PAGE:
Synthesis of Gold Nanoparticles by Electro-reduction Method and Their Application as an Electro-hyperthermia System
Synthesis of Gold Nanoparticles by Electro-reduction Method and Their Application as an Electro-hyperthermia System
Bulletin of the Korean Chemical Society. 2014. Jun, 35(6): 1806-1808
Copyright © 2014, Korea Chemical Society
  • Received : February 17, 2014
  • Accepted : February 28, 2014
  • Published : June 20, 2014
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About the Authors
Young Il Yoon
Kwang-Soo Kim
Yong-Soo Kwon
Hee-Sang Cho
Hak Jong Lee
Department of Radiology, Seoul National University Bundang Hospital, College of Medicine, Seongnam 463-707, Korea
Chang-Jin Yoon
Department of Radiology, Seoul National University Bundang Hospital, College of Medicine, Seongnam 463-707, Korea
Tae-Jong Yoon

We report the successful preparation of gold nanoparticles (Au NPs) using a novel electroreduction process, which is simple, fast, and environmentally friendly (toxic chemicals such as strong reducing agents are not required). Our process allows for the mass production of Au NPs and adequate particle size control. The Au NPs prepared show high biocompatibility and are non-toxic to healthy human cells. By applying radio-frequency (RF) ablation, we monitored the electro-hyperthermia effect of the Au NPs at different RFs. The Au NPs exhibit a fast increase in temperature to 55˚C within 5 min during the application of an RF of 13 MHz. This temperature rise is sufficient to promote apoptosis through thermal stress. Our work suggests that the selective Au NP-mediated electro-hyperthermia therapy for tumor cells under an RF of 13 MHz has great potential as a clinical treatment for specific tumor ablation.
Radiofrequency (RF) ablation is currently the most popular and widely used thermal therapy for the treatment of various solid tumors. 1 2 In this treatment, a needle-type electrode is inserted directly into the targeted tumor to deliver an RF (375–500 kHz) alternating current. This process creates a localized area of heating through electric vibration of metal ions in the tumor cells. To induce cellular death via coagu-lation necrosis, the ideal temperature to be achieved during RF ablation ranges from 50 to 60 °C. 3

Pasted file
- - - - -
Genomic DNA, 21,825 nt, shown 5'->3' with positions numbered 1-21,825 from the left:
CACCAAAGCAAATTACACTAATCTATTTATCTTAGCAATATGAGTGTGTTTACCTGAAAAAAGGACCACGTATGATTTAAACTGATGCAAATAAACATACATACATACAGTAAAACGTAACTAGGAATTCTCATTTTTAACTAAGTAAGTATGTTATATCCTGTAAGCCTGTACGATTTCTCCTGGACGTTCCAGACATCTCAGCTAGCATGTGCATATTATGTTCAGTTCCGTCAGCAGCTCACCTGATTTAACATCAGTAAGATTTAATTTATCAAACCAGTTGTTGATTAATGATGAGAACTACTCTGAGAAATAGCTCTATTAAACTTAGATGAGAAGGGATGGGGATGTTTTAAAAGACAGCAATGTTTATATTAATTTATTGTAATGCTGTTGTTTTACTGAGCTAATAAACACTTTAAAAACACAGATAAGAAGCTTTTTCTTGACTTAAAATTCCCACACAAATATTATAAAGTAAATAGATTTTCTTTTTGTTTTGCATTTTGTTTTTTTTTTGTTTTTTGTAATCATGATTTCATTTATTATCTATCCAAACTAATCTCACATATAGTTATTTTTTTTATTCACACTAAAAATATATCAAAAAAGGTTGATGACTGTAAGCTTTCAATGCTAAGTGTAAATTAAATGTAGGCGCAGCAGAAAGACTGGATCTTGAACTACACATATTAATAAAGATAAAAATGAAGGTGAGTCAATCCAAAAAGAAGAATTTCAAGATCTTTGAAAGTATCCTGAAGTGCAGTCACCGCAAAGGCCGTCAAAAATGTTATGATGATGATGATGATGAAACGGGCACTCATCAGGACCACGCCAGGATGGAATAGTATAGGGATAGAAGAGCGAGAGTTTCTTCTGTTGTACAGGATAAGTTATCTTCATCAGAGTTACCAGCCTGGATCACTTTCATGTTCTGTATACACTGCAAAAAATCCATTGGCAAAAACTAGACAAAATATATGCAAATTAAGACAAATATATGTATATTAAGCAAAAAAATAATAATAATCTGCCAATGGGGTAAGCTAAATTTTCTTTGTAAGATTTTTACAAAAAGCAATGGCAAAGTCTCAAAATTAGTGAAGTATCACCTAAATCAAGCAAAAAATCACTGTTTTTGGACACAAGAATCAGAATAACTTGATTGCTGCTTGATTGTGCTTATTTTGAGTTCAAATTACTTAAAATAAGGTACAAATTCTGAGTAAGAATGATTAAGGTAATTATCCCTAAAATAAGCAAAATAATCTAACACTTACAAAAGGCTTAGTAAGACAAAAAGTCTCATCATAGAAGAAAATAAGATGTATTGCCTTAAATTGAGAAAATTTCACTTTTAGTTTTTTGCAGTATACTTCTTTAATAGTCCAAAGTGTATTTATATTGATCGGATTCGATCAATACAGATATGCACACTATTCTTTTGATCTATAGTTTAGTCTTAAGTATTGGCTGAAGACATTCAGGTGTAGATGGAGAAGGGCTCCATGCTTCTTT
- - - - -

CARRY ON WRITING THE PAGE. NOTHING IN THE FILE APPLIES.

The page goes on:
However, RF ablation is a relatively non-specific treat-ment. Although the RF electrode is positioned into the target tumor, the range of heating cannot be controlled, and thermal damage occurs in both tumor cells and healthy cells sur-rounding the electrode. Therefore, due to insufficient ablation, tumor recurrence often occurs, whereas excessive ablation may result in collateral damage to normal tissues and the adjacent organs. 4 Recently, several research groups have en-deavored to overcome these problems by using a combi-nation of RF ablation and nanoparticles (NPs). Ideally the NPs should be responsive to specific RFs, which do not induce electric vibration of metal ions present in healthy cells, and naturally possess biocompatibility. Cardinal, J. et al. reported that Au NP colloids generate heat in excess of 50 °C when subjected to RF radiation, which suggests their potential use in RF ablation to induce selective tumor cell death. 5 However, toxic chemicals such as strong reducing agents are often used in the synthesis of Au NPs and are often difficult to remove; this is a potential drawback in the use of Au NPs. 6
We now report the preparation of Au NPs using an electro-reduction method without toxic chemicals (such as strong reducing agents). Furthermore, this environment-friendly method allows for control of the Au NP size and potential one-pot scale-up by increasing Au NP concentrations up to ~10 nM. Existing methods of Au NP preparation use seed nanoparticles, with a conducted seed-growth tactic reaction after Au ion addition, to increase the Au NP size under dilute conditions (few nM). 7
We tested our Au NPs in a mediated electric-hyperthermia system using high RF (13 MHz) in a hepatocellular carcinoma cell line (HepG2). Specific response of the Au NPs resulted in an increase in temperature sufficient to induce thermal cell death in vitro .
Materials. HAuCl 4 ⋅3H 2 O, sodium citrate tribasic dehydrate, and other chemicals were purchased from Sigma-Aldrich and used without purification. Distilled water (< 18 MΩ) was obtained by using an ELGA purification system. The in vitro toxicology kit for MTT assay was obtained from Sigma-Aldrich. An RF system {RF generator (HM8131, HAMEG instruments, Germany) and an RF power amplifier (350L, ACQUITEK, France)} were used for Au NP preparation and electro-hyperthermia experiments.